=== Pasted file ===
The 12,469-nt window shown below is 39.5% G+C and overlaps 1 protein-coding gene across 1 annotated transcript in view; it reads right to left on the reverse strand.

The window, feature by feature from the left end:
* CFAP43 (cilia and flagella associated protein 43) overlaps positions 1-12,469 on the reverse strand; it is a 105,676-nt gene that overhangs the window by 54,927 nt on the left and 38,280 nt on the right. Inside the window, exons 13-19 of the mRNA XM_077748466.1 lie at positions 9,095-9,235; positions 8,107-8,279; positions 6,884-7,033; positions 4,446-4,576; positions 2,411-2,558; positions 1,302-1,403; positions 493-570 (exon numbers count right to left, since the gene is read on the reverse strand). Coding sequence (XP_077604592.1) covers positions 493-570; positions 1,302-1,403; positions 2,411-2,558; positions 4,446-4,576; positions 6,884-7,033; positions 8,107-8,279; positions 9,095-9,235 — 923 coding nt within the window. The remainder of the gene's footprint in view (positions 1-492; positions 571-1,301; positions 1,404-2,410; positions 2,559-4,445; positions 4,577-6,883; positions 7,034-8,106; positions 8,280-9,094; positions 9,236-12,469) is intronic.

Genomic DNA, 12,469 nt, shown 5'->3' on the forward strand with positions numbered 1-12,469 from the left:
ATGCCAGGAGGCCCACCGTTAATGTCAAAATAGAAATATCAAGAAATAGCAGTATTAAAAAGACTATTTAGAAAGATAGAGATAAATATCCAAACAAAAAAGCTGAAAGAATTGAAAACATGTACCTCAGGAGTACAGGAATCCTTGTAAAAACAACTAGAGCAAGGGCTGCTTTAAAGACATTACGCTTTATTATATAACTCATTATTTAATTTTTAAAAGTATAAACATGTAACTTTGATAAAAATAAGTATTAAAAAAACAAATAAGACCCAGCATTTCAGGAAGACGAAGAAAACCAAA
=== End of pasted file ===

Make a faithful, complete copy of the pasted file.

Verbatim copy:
The 12,469-nt window shown below is 39.5% G+C and overlaps 1 protein-coding gene across 1 annotated transcript in view; it reads right to left on the reverse strand.

The window, feature by feature from the left end:
* CFAP43 (cilia and flagella associated protein 43) overlaps positions 1-12,469 on the reverse strand; it is a 105,676-nt gene that overhangs the window by 54,927 nt on the left and 38,280 nt on the right. Inside the window, exons 13-19 of the mRNA XM_077748466.1 lie at positions 9,095-9,235; positions 8,107-8,279; positions 6,884-7,033; positions 4,446-4,576; positions 2,411-2,558; positions 1,302-1,403; positions 493-570 (exon numbers count right to left, since the gene is read on the reverse strand). Coding sequence (XP_077604592.1) covers positions 493-570; positions 1,302-1,403; positions 2,411-2,558; positions 4,446-4,576; positions 6,884-7,033; positions 8,107-8,279; positions 9,095-9,235 — 923 coding nt within the window. The remainder of the gene's footprint in view (positions 1-492; positions 571-1,301; positions 1,404-2,410; positions 2,559-4,445; positions 4,577-6,883; positions 7,034-8,106; positions 8,280-9,094; positions 9,236-12,469) is intronic.

Genomic DNA, 12,469 nt, shown 5'->3' on the forward strand with positions numbered 1-12,469 from the left:
ATGCCAGGAGGCCCACCGTTAATGTCAAAATAGAAATATCAAGAAATAGCAGTATTAAAAAGACTATTTAGAAAGATAGAGATAAATATCCAAACAAAAAAGCTGAAAGAATTGAAAACATGTACCTCAGGAGTACAGGAATCCTTGTAAAAACAACTAGAGCAAGGGCTGCTTTAAAGACATTACGCTTTATTATATAACTCATTATTTAATTTTTAAAAGTATAAACATGTAACTTTGATAAAAATAAGTATTAAAAAAACAAATAAGACCCAGCATTTCAGGAAGACGAAGAAAACCAAA